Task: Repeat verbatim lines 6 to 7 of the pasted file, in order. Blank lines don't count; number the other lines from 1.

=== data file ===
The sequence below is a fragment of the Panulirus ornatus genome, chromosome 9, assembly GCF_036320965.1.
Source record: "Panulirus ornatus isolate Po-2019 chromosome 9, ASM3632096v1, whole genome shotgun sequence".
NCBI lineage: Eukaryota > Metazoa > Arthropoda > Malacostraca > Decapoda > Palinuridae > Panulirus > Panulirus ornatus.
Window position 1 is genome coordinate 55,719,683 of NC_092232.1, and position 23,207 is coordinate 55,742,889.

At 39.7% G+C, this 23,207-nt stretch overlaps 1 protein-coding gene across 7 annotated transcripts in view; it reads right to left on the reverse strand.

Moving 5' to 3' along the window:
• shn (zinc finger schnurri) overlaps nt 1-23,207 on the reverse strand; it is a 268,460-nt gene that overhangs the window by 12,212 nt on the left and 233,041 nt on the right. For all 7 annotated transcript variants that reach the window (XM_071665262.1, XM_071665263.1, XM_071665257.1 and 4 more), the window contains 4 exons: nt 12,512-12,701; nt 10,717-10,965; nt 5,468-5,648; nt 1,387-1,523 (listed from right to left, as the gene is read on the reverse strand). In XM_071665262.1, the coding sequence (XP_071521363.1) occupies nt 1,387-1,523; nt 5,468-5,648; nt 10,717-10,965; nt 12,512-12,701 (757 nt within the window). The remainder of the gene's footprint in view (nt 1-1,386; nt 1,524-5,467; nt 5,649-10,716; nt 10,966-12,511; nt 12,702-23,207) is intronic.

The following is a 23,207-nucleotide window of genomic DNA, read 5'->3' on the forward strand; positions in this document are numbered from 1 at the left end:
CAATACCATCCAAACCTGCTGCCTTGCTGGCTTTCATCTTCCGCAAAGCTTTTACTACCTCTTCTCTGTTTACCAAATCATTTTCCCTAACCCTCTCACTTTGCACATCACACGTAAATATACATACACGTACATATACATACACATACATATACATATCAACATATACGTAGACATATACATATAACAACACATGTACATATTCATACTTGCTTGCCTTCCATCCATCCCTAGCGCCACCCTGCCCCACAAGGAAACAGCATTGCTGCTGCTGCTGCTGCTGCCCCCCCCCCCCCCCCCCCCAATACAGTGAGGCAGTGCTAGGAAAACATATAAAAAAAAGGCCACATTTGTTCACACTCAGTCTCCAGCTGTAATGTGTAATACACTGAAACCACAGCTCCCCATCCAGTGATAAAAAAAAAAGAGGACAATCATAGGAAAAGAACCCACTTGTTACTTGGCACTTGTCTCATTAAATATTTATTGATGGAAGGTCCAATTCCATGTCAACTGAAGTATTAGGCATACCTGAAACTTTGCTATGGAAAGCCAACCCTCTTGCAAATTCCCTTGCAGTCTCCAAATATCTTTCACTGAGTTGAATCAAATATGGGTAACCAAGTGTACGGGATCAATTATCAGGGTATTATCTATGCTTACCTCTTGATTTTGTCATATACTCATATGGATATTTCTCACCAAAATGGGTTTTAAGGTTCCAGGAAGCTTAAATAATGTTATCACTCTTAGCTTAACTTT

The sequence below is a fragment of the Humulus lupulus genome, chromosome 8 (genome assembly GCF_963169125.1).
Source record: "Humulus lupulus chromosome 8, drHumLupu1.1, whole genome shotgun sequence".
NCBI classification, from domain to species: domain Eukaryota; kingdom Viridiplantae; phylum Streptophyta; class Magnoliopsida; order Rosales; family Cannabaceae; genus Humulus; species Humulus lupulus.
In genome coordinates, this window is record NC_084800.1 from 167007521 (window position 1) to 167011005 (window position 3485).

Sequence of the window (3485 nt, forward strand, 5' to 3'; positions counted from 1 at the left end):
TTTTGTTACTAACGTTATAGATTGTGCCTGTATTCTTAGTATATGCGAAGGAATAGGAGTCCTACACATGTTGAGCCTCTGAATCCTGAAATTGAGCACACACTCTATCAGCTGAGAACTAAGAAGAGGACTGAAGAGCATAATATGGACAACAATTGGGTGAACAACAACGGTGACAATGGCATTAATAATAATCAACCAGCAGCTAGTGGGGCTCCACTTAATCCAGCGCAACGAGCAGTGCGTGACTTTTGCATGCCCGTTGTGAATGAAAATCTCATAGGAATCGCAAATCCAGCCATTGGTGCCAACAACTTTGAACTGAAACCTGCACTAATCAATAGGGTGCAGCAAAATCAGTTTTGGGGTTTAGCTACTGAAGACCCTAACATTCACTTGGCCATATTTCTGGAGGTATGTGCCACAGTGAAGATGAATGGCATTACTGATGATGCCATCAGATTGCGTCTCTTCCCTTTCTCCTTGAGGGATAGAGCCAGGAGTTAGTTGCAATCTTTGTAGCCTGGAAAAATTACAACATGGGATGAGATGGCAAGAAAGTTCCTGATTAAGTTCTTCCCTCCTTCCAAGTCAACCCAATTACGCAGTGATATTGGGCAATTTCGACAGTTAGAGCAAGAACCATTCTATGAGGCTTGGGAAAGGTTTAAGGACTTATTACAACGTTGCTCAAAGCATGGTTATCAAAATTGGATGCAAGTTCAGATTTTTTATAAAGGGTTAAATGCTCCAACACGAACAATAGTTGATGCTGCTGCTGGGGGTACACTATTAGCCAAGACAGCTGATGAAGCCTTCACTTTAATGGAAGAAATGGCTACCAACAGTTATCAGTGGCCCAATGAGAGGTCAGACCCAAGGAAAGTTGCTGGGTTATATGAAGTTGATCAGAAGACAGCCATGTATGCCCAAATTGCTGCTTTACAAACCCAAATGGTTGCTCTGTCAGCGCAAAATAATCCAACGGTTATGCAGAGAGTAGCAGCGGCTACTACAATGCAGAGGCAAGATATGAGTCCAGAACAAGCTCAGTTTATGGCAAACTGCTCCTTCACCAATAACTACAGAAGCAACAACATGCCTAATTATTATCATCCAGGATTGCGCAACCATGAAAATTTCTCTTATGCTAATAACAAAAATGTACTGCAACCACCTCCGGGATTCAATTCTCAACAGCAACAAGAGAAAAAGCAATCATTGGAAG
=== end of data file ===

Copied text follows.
Moving 5' to 3' along the window:
• shn (zinc finger schnurri) overlaps nt 1-23,207 on the reverse strand; it is a 268,460-nt gene that overhangs the window by 12,212 nt on the left and 233,041 nt on the right. For all 7 annotated transcript variants that reach the window (XM_071665262.1, XM_071665263.1, XM_071665257.1 and 4 more), the window contains 4 exons: nt 12,512-12,701; nt 10,717-10,965; nt 5,468-5,648; nt 1,387-1,523 (listed from right to left, as the gene is read on the reverse strand). In XM_071665262.1, the coding sequence (XP_071521363.1) occupies nt 1,387-1,523; nt 5,468-5,648; nt 10,717-10,965; nt 12,512-12,701 (757 nt within the window). The remainder of the gene's footprint in view (nt 1-1,386; nt 1,524-5,467; nt 5,649-10,716; nt 10,966-12,511; nt 12,702-23,207) is intronic.